CENTERS FOR DISEASE CONTROL AND PREVENTION LINK MAJORITY OF VAPING-RELATED HOSPITALIZATIONS TO THC PRODUCTS
September 30, 2019
The Centers for Disease Control and Prevention’s (CDC) latest Morbidity and Mortality Weekly Report examines the recent outbreak of vaping-related hospitalizations. According to CDC’s findings, more than 70 percent of hospitalizations have been linked to vaping tetrahydrocannabinol (THC).
As of September 24, CDC has identified 805 reported cases of vaping-related hospitalizations in 46 states and one U.S. territory. Of these, 69 percent of patients were males. The median age was 23 years, with a range from 13 to 72 years. There have been 12 deaths reported in 10 states, including California (two deaths), Florida, Georgia, Illinois, Indiana, Kansas, Minnesota, Missouri, Mississippi, and Oregon (two deaths).
Of the 805 cases, information on the substances vaped was available for 514 patients, about 64 percent of the reported cases. Of the 514 patients self-reporting, 395, 77 percent, “reported using THC-containing products.” Further, 210 patients, 41 percent, “reporting using both THC-containing and nicotine-containing products.” Only 82 of the 514 patients,16 percent, “reported exclusive use of nicotine-containing products.” At this time, the CDC still does not know the “specific chemical exposure(s) causing this outbreak.”
These findings mimic state health department records. On September 16, the Utah Department of Health linked the state’s hospitalizations to THC products, with 60 percent of individuals “self-reported vaping nicotine” and 90 percent “self-reported vaping THC.”
On September 19, the Connecticut Department of Public Health had “interviewed 9 of the 13 patients with vaping-related injury.” All nine patients reported using THC products.
On September, 26, the Oregon Health Authority (OHA) reported the state’s second vaping-related death, finding the patient “had been hospitalized with respiratory symptoms after vaping cannabis products.” Earlier, on September 3, OHA announced the first vaping-related death, which was a patient who “had recently used an e-cigarette or vaping device containing cannabis purchased from a cannabis dispensary.”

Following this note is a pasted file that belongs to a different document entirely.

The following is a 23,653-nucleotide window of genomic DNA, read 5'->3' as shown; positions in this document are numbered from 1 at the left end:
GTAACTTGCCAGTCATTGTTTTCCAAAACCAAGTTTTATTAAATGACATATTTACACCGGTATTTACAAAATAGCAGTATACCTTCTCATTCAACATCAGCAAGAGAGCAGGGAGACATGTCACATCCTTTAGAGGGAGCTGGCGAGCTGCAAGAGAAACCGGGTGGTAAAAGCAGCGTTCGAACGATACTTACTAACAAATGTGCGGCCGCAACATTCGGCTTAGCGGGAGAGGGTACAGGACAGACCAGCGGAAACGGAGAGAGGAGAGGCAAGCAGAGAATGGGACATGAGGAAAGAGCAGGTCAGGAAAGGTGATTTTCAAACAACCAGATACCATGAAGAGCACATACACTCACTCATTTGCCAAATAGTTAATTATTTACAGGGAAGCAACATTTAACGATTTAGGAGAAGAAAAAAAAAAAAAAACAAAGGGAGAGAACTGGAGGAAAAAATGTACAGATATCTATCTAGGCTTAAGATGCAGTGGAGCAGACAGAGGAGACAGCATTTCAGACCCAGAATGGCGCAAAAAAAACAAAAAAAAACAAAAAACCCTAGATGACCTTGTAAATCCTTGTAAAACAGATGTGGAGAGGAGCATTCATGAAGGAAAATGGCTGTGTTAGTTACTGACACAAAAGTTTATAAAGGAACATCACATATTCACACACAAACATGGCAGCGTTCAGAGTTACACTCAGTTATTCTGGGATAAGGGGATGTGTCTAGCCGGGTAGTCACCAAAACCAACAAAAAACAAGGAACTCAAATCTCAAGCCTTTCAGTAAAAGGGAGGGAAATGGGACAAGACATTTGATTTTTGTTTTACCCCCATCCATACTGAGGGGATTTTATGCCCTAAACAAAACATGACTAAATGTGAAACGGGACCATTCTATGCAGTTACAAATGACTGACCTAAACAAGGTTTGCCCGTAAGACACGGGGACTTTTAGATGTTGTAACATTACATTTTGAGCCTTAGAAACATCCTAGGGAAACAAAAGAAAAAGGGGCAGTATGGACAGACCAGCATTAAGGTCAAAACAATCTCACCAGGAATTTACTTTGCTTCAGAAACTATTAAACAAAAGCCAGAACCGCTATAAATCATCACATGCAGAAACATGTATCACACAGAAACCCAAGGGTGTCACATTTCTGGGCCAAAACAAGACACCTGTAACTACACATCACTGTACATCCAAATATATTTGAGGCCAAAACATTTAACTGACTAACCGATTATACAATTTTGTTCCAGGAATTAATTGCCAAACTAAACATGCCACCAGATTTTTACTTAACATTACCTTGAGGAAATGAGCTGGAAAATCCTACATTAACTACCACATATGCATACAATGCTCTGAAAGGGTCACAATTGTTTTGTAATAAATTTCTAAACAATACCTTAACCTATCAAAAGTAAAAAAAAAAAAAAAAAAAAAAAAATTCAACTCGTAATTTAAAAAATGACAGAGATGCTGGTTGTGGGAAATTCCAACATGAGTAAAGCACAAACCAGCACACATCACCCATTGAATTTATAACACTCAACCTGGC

On September 23, the Texas Department of State Health Services reported a total of 89 cases under investigation, with 34 “classified as confirmed cases,” and 20 “classified as probable cases.” Of these, 76 percent “reporting vaping products containing [THC].”
Of all cases reported by state health departments and the CDC, no single vaping product has been identified as a culprit in vaping-related hospitalizations. Health departments and the CDC have urged consumers to avoid using black market products and to refrain from manipulating products.
Despite findings linking hospitalizations to illicit products, in recent weeks several states have moved to further restrict adult access to electronic cigarettes and vaping devices. Michigan, New York, and Rhode Island have all banned the sales of flavored e-cigarettes. Massachusetts has banned the sale of all e-cigarette products for four months. On September 27, Gov. Jay Inslee (D-WA), directed the Washington Department of Health to issue an executive rule to regulate e-cigarettes, including adoption of “emergency rules to ban all flavored vaping products, including flavored THC products.”
Legislation banning flavored e-cigarette products has been introduced in Illinois and Ohio. Lawmakers in Connecticut, Delaware, Maine, Oregon, and South Carolina, have hinted at possible flavor ban legislation. Vermont’s governor is also “considering” a ban on flavored e-cigarettes.
Many lawmakers believe flavor bans are necessary to reduce youth e-cigarette use. However, The Heartland Institute analyzed results from the 2017-18 California Youth Tobacco Survey (CYTS) and found that despite flavor
restrictions in some localities, youth use of e-cigarettes in those areas increased after the bans went into place.
Santa Clara County, California, banned flavored tobacco product sales to age-restricted stores in 2014. Despite this, youth e-cigarette use increased while the ban was in effect. For example, in the 2015-16 CYTS, 7.5 percent of Santa Clara high school students reported current use of e-cigarettes. In the 2017-18 CYTS, this increased to 10.7 percent.
Further, flavors are essential in helping adult smokers quit combustible cigarettes. A survey of more than 70,000 American adult vapers found flavors play an important role in e-cigarettes, with 83.2 and 72.3 percent of survey respondents reporting vaping fruit and dessert flavors, respectively. Only 20 percent of survey respondents reported using tobacco flavors at the point of e-cigarette initiation.
Lawmakers should refrain from enacting legislation that would further restrict adult access to electronic cigarettes and vaping devices. Numerous public health groups, including Public Health England, the Royal College of Physicians, and the American Cancer Society have found e-cigarettes to be significantly less harmful than combustible cigarettes. Further, an estimated three million American adults have used these devices to quit smoking.
It is imperative that policymakers understand the recent vaping-related hospitalizations are overwhelmingly linked to unregulated vaping products. Lawmakers (and the media) should not confuse these cases with legal e-cigarettes, which are regulated by the U.S. Food and Drug Administration. Rather than enacting unnecessary, counterproductive legislation and misguided bans, lawmakers should address youth use by utilizing existing tobacco moneys and working with local businesses, schools, and public health departments to develop better solutions to address and reduce youth vaping use.
Nothing in this Research & Commentary is intended to influence the passage of legislation, and it does not necessarily represent the views of The Heartland Institute or Tobacco Harm Reduction 101.